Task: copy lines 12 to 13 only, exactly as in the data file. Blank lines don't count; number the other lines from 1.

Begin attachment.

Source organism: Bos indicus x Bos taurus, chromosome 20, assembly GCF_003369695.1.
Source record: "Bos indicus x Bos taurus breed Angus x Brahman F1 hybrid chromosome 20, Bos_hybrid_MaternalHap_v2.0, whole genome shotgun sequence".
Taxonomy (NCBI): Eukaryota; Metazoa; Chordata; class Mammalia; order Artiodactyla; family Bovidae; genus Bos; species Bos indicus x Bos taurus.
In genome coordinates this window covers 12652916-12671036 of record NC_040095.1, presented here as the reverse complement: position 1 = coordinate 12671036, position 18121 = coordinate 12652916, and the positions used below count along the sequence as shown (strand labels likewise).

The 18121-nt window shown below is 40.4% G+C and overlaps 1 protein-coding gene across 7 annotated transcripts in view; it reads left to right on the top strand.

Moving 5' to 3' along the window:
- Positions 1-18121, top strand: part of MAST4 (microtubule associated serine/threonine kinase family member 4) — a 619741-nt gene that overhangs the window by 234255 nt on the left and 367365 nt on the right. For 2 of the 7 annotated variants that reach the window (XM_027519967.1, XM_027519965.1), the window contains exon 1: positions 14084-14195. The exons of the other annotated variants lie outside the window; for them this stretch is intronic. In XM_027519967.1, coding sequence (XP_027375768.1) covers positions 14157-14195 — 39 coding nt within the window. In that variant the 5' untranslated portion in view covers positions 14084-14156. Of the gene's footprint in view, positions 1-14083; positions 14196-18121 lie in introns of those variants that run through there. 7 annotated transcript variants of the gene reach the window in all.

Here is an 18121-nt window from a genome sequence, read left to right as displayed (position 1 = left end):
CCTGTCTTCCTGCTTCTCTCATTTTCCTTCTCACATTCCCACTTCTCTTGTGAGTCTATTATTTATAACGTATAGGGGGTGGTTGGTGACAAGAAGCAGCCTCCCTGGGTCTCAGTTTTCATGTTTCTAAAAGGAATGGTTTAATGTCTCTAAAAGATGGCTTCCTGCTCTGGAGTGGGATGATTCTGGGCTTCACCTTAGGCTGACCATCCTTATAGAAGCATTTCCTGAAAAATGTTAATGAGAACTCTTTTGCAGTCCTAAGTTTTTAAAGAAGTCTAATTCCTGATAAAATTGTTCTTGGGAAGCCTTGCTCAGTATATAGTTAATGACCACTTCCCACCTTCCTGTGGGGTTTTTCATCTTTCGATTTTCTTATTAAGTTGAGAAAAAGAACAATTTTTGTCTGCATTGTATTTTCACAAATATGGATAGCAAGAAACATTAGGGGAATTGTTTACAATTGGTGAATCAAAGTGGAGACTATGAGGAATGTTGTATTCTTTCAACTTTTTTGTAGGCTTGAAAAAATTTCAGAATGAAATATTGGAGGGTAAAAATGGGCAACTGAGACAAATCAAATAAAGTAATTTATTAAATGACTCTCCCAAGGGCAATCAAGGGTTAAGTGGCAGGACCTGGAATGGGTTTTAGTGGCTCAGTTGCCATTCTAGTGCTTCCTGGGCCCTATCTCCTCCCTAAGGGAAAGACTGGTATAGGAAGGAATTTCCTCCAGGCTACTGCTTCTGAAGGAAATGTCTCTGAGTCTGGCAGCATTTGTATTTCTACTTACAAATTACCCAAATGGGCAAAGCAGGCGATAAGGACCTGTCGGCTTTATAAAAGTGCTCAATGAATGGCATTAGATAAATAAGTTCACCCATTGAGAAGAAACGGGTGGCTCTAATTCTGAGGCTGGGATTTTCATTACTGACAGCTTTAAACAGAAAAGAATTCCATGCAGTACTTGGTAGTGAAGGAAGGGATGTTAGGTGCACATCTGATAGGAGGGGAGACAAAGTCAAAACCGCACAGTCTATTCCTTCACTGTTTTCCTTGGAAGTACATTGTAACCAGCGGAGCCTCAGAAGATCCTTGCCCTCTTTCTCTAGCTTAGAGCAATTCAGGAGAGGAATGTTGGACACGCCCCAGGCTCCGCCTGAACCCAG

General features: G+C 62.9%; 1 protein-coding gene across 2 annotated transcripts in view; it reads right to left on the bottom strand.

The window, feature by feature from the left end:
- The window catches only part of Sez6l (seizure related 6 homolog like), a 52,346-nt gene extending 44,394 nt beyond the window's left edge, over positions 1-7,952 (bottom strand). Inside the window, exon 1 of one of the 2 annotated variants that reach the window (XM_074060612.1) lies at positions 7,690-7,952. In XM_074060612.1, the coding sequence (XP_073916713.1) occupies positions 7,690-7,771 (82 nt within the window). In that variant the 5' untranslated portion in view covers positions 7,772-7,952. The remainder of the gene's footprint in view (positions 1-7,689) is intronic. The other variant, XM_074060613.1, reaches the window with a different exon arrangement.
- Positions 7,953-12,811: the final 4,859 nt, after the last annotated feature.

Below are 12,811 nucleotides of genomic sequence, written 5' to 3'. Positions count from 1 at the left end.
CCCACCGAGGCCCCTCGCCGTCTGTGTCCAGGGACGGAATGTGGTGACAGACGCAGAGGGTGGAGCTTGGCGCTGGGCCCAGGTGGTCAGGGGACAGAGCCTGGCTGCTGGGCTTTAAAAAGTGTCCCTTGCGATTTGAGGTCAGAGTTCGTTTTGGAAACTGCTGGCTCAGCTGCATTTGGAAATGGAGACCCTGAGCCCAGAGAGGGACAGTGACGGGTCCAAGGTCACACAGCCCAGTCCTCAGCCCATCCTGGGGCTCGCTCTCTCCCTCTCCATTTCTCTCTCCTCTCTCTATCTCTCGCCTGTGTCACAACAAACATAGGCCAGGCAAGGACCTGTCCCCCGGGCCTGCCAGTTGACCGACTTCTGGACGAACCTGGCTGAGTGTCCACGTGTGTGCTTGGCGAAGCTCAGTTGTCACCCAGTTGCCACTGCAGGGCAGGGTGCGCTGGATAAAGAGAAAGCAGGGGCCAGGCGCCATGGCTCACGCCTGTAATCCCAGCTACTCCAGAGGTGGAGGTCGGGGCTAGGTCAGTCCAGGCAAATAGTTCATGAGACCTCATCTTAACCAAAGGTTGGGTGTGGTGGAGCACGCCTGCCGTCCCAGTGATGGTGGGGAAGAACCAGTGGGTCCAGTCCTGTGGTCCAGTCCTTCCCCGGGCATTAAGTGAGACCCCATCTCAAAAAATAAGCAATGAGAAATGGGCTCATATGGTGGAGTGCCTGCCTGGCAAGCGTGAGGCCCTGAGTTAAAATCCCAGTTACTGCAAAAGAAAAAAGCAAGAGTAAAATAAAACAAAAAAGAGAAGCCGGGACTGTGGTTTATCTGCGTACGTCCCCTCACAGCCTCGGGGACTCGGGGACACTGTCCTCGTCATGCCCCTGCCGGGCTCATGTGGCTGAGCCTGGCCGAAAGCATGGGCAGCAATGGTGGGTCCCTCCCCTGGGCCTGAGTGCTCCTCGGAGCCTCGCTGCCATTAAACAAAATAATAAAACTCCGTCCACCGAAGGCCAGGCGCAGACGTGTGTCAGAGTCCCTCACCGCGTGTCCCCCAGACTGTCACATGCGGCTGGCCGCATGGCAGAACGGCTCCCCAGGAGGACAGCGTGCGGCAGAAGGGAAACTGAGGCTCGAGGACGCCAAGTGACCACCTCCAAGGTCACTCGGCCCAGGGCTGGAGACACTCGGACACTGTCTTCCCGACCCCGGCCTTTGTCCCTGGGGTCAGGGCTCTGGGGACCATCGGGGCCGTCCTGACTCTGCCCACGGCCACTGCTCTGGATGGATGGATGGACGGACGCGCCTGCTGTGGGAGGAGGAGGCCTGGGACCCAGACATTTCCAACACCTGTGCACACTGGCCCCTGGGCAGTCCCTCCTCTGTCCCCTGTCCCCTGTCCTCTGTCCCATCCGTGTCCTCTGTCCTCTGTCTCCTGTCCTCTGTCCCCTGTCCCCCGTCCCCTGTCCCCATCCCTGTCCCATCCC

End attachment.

- The window catches only part of Sez6l (seizure related 6 homolog like), a 52,346-nt gene extending 44,394 nt beyond the window's left edge, over positions 1-7,952 (bottom strand). Inside the window, exon 1 of one of the 2 annotated variants that reach the window (XM_074060612.1) lies at positions 7,690-7,952. In XM_074060612.1, the coding sequence (XP_073916713.1) occupies positions 7,690-7,771 (82 nt within the window). In that variant the 5' untranslated portion in view covers positions 7,772-7,952. The remainder of the gene's footprint in view (positions 1-7,689) is intronic. The other variant, XM_074060613.1, reaches the window with a different exon arrangement.
- Positions 7,953-12,811: the final 4,859 nt, after the last annotated feature.